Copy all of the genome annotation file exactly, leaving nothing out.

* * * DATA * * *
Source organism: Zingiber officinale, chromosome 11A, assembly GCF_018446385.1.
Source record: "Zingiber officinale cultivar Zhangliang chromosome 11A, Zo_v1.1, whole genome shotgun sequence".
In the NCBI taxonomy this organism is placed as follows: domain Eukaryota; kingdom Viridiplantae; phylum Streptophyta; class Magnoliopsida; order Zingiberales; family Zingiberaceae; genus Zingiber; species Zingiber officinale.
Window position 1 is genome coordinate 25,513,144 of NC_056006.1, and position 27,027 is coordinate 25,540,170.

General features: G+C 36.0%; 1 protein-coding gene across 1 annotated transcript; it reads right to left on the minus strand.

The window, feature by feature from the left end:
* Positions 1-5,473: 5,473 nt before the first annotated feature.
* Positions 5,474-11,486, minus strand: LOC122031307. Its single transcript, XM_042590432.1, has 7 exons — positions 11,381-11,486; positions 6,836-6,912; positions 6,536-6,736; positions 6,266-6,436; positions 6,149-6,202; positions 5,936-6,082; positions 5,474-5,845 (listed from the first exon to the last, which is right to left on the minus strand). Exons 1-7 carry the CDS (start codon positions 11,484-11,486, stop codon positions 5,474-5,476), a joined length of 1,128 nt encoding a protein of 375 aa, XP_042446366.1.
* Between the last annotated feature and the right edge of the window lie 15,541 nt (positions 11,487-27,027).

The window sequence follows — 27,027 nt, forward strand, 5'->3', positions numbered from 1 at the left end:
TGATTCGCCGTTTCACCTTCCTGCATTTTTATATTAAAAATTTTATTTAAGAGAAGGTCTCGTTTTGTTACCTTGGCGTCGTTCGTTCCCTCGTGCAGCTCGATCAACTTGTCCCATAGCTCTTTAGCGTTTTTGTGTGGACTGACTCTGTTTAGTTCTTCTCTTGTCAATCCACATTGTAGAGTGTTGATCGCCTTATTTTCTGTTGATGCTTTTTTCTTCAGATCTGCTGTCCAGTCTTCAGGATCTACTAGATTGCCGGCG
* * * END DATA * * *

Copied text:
Source organism: Zingiber officinale, chromosome 11A, assembly GCF_018446385.1.
Source record: "Zingiber officinale cultivar Zhangliang chromosome 11A, Zo_v1.1, whole genome shotgun sequence".
In the NCBI taxonomy this organism is placed as follows: domain Eukaryota; kingdom Viridiplantae; phylum Streptophyta; class Magnoliopsida; order Zingiberales; family Zingiberaceae; genus Zingiber; species Zingiber officinale.
Window position 1 is genome coordinate 25,513,144 of NC_056006.1, and position 27,027 is coordinate 25,540,170.

General features: G+C 36.0%; 1 protein-coding gene across 1 annotated transcript; it reads right to left on the minus strand.

The window, feature by feature from the left end:
* Positions 1-5,473: 5,473 nt before the first annotated feature.
* Positions 5,474-11,486, minus strand: LOC122031307. Its single transcript, XM_042590432.1, has 7 exons — positions 11,381-11,486; positions 6,836-6,912; positions 6,536-6,736; positions 6,266-6,436; positions 6,149-6,202; positions 5,936-6,082; positions 5,474-5,845 (listed from the first exon to the last, which is right to left on the minus strand). Exons 1-7 carry the CDS (start codon positions 11,484-11,486, stop codon positions 5,474-5,476), a joined length of 1,128 nt encoding a protein of 375 aa, XP_042446366.1.
* Between the last annotated feature and the right edge of the window lie 15,541 nt (positions 11,487-27,027).

The window sequence follows — 27,027 nt, forward strand, 5'->3', positions numbered from 1 at the left end:
TGATTCGCCGTTTCACCTTCCTGCATTTTTATATTAAAAATTTTATTTAAGAGAAGGTCTCGTTTTGTTACCTTGGCGTCGTTCGTTCCCTCGTGCAGCTCGATCAACTTGTCCCATAGCTCTTTAGCGTTTTTGTGTGGACTGACTCTGTTTAGTTCTTCTCTTGTCAATCCACATTGTAGAGTGTTGATCGCCTTATTTTCTGTTGATGCTTTTTTCTTCAGATCTGCTGTCCAGTCTTCAGGATCTACTAGATTGCCGGCG